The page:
A mobile based service (like eko) which aims at reaching out to a billion such 'mobile' Indians today has to contend with another truth - illiteracy. If this Times of India article is right, our illiterate population equals the entire population of the USA!
At Tinfo Mobile, this fact had driven me to design an application series titled TeachMe Akshara which would run on even the basic mobile handsets supporting Java (which were then being given out by Reliance Communications for prices as low as 500 bucks). The purpose of this app was to teach its users the basic alphabets of Indian languages. This news article on Digit magazine talked about that app. Unfortunately, that app never got formally deployed and I've moved on.
What was amazing about Eko was that the great folks here had put in a great deal of research and thought into this problem and had come out with a mobile interface that could be used by even the most basic mobile user, because the solution involved nothing more than dialing!
Resonating with the Eko team's findings, is this research paper published a few years ago by the Nokia Research Center authored by Jan Chipchase - a pioneer in mobile usage research. Here is a link to the research paper titled: Understanding Non-Literacy as a Barrier to Mobile Phone Communication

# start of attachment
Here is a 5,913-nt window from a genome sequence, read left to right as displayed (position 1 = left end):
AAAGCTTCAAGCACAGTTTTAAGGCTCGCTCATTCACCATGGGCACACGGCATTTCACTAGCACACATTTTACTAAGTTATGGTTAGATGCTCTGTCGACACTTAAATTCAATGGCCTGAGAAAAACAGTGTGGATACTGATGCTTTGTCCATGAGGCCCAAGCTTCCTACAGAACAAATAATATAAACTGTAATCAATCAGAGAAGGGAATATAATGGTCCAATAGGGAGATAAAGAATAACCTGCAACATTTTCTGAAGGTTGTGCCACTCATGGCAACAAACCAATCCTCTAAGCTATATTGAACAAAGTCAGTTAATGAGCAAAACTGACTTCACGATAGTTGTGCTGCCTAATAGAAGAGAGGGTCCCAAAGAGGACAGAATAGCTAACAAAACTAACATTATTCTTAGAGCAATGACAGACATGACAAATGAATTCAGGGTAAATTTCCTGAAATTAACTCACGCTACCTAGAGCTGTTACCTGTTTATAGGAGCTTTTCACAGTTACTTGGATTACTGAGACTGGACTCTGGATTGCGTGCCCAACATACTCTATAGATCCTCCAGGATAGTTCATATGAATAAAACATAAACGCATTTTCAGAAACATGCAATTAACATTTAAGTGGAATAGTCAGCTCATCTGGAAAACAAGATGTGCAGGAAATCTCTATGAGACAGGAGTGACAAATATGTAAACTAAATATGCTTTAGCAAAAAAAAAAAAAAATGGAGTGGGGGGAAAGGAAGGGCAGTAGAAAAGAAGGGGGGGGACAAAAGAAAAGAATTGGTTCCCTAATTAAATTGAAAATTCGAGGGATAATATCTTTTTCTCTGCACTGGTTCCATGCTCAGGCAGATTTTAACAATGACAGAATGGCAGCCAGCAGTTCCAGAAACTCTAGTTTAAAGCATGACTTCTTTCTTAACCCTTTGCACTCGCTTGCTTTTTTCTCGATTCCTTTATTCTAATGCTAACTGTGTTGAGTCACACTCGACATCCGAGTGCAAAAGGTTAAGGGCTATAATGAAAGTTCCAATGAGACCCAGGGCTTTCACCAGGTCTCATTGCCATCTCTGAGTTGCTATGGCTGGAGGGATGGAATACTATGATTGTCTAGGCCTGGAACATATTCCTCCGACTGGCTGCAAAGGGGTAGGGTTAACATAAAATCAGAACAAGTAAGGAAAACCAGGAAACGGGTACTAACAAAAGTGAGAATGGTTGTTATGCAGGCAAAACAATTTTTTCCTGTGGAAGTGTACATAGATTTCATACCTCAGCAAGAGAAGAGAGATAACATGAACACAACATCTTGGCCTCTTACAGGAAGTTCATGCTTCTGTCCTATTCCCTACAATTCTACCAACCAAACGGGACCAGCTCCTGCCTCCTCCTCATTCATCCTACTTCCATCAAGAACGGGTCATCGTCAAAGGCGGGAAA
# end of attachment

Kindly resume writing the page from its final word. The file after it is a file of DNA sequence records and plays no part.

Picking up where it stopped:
The following excerpt is particularly interesting:
The simple answer is that non-literate mobile phone users can call, but cannot message or use the address book. The subtleties are more interesting than this.
Two basic tasks were easy for almost all our participants to complete: turning on the phone and answering an incoming call. Beyond this, there were various degrees of success. Dialing a local phone number is relatively easy, but problems can occur when there are variations such as dialing a national or international number, or using IP telephone prefixes. ...